Thursday, June 13, 2019

My Favorite Place in Superior (So Far)

The Spirit Room is my favorite place.

I tend to start my "every bar in Superior" posts with "_____" is my new favorite place, provided I actually like the establishment.  But The Spirit Room has been my favorite bar in Superior ever since I discovered it.  So "new" gets dropped from the description.

Bulleit Rye Manhattan perfect with olives, up.  That's my absolute favorite drink, and I remember the first time I ordered that at what I consider the best bar in Minneapolis, the Monte Carlo.  The person I would come to refer to as "my bartender" said, "Sir, I'm going to need to see your I.D. because most people who ask for that drink are at least twenty years older than you."

Hey, I know what I like.  So once I moved here, asking for this drink became my measuring stick.  If I could find a place that 1) didn't balk at the description, and 2) actually succeeded in making the drink at least as well as I could do at home, then I knew I'd find my people.  One bartender at a different location said, "So is a perfect Manhattan (it's Manhattan PERFECT. the descriptor comes after Manhattan in this case, and if you don't know that, just give me a beer) one with top shelf liquor?"  Another seemed to understand what I was asking for, but somehow made the drink WORSE than if I'd just gotten rye whiskey on the rocks.  The quest continued.

Until I found the Spirit Room, that is.  They know their brown liquor mixed drinks.  If I'm being honest, I can't say their Manhattans are BETTER than my old haunt, but it's kind of hard to immediately supplant a place that has over a decade and a half of solidly great drinks, food, and memories.  But I asked for my drink, and they didn't make me MISS the Monte Carlo.  Mission accomplished.  Plus, there's just something mesmerizing when it comes to watching a skilled mixologist put together a complex drink.  Forget those cupcake shows, that's something I could watch all day.

The top three (at least) mixed drinks in Superior are all made here.
Which is good, because the Spirit Room has no TVs.  Rumor has it they haul one out on a few special occasions throughout the year, but you won't find the sportsball contest du jour shoved in your face from seventeen wall-mounted screens.  (I know I said this was a positive feature at Shorty's, but not every place has to have it.)  In fact, most of the time I'm there I find little to no reason to even pull out my phone and scroll through the most recent social media notifications.  Bring a cribbage board and a deck of cards, and it's a guarantee that you'll start up a game with either a barkeep or a few patrons.

Why is it called The Spirit Room?

There are three reasons behind the name.  The obvious one is a play on words, spirit being another word for liquor.  The second is that supposedly the building or at least this portion is visited by actual spirits.  The staff hesitated to use the word "haunted," because they didn't have any malevolent paranormal encounters to report.  Even when I asked for specifics, they just looked at each other and then back to me and said, "There's definitely some kind of presence," and that's all I got.  So on the scale of 1 being Patrick Swayze's "Unchained Melody" pottery assist and 10 being "The Shining" twins saying, "Come and play with us...forever, and ever, and ever," I'm going to rate The Spirit Room spirit as Slimer eating hot dogs.  The third reason for the name is a tip of the hat to Mother Superior, as in "The Spirit of the Lakes," and that allusion is depicted in the bar's logo.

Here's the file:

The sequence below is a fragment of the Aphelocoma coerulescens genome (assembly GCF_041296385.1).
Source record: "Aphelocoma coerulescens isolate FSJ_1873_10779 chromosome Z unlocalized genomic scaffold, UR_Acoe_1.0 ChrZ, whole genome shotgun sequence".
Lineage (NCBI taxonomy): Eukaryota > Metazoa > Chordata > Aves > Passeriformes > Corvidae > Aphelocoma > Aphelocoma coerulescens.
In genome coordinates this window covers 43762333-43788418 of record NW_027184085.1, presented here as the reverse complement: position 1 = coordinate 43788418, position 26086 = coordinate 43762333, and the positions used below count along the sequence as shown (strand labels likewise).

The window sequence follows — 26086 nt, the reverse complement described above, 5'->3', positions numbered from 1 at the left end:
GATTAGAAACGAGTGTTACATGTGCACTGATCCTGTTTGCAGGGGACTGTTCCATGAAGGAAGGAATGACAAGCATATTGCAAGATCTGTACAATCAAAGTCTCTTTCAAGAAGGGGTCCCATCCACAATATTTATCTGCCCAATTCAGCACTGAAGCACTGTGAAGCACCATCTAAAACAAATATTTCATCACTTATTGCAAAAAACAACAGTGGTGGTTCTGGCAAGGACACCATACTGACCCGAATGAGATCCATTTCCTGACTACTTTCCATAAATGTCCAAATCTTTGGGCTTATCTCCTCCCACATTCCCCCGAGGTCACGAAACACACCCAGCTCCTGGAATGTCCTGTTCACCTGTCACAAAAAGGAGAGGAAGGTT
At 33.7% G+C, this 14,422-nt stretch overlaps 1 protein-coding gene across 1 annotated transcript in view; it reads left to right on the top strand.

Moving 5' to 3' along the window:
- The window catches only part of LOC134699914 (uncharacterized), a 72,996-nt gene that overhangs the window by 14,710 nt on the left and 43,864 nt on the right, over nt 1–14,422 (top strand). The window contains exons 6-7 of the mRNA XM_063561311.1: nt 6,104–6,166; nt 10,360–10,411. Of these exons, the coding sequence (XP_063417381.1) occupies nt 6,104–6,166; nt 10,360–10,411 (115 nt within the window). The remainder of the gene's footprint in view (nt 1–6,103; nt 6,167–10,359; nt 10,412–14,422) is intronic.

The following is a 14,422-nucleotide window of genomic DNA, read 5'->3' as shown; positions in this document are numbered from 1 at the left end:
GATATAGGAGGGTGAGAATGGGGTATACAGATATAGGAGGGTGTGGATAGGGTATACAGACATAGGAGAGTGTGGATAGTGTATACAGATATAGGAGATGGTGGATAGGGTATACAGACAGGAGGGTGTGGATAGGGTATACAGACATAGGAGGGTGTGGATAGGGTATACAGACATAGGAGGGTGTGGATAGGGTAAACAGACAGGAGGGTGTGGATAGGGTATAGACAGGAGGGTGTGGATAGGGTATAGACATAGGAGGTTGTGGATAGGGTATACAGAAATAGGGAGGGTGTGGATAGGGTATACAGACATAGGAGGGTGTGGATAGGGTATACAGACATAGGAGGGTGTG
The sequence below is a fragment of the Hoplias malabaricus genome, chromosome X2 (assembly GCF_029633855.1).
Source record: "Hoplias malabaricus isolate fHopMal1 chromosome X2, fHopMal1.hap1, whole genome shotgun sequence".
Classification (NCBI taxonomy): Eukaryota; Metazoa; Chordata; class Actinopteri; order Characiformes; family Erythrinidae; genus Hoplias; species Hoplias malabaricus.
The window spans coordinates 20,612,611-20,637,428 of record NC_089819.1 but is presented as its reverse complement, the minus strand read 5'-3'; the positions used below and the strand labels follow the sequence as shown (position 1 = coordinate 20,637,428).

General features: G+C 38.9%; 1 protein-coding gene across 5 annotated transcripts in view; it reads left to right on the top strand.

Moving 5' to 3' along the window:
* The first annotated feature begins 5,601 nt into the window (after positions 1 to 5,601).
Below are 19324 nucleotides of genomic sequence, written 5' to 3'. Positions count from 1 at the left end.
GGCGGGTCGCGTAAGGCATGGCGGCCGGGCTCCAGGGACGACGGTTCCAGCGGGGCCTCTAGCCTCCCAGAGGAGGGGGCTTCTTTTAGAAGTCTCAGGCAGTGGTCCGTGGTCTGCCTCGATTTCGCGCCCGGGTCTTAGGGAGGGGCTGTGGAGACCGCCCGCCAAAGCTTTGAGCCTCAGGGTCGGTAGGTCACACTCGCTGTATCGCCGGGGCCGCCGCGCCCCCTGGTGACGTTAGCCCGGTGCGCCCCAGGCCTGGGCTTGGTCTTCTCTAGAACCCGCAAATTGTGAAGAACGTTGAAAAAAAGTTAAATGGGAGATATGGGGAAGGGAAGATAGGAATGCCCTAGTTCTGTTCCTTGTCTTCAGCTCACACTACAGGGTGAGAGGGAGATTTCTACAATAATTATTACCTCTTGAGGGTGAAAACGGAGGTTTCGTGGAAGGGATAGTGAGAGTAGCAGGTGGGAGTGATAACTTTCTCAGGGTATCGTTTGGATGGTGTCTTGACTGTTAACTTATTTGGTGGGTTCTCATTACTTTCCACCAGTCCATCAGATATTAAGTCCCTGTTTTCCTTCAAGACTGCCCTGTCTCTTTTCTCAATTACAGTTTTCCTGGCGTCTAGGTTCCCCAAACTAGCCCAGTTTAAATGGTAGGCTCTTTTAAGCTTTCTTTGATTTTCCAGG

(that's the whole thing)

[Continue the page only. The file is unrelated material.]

Is there anything interesting about the business or the building's untold history?

The building deserves its own post or even series of posts because of its history.  But the cliff notes version is that it was built by famed architect Clarence H. Johnston.  From 1904 to 1970 it was the Superior City Hall.old city hall, and it later fell into disrepair and was at risk of being demolished.  The building was saved through what I like to call "incremental preservation."  If you had taken the whole price tag of what it would cost to bring the building back into full restoration and reuse, and tried to accomplish that all in one shot, you'd say there isn't a way to save it and it's just too bad but sometimes these older buildings just have to go.  A better way to go for larger-scale project like this is to take it in steps.  1. Shore up the failing elements of the structure that put the entire building at risk. 2. Find a use and a tenant or partner for one room or one floor, and restore that.  3. Go room by room or floor by floor and bring back each section of the building as time, money, and partnerships allow.  This building is an excellent example of incremental preservation, and The Spirit Room was an anchor tenant to bring that about.  I'll drink to that.

Is there a specialty drink or menu item?

Hoo boy.  Everything here is a specialty.  Throughout much of the year, they have a bloody Mary and mac 'n' cheese bar on Saturdays.  Betty White Russians on her birthday, complete with a Golden Girls' board game is another experience to put on the bucket list.  They have tapas, a Spanish word that loosely translates into "appetizer," but The Spirit Room context it really means "food that is so delicious you'll wish it came in much larger portions."  My ideal Superior bar food serving size is somewhere between Spirit Room tapas and Shorty's poutine.

And one of their menu items is bitterballen, a Dutch food that is a deep-fried ball of beef, broth, butter, seasonings, and bread crumbs.  A fellow Superiorite friend of mine from the Netherlands suggested this as a menu item, they took him up on it, and added a northwoods Wisconsin twist of wild rice.  Spirit Room bitterballen is a hidden gem in Suptown.

But their pride and joy really is the variety of brown liquor drinks, especially their Old Fashioneds.  (Or is the plural olds fashioned, like attorneys general?)  I've wavered between getting my standby of a few favorites that they consistently knock out of the park, versus trying something new.  No matter which I've chosen, I've never been disappointed.  They even do varieties of a gin old fashioned, which sounds heretical to this aficionado but they pull it off.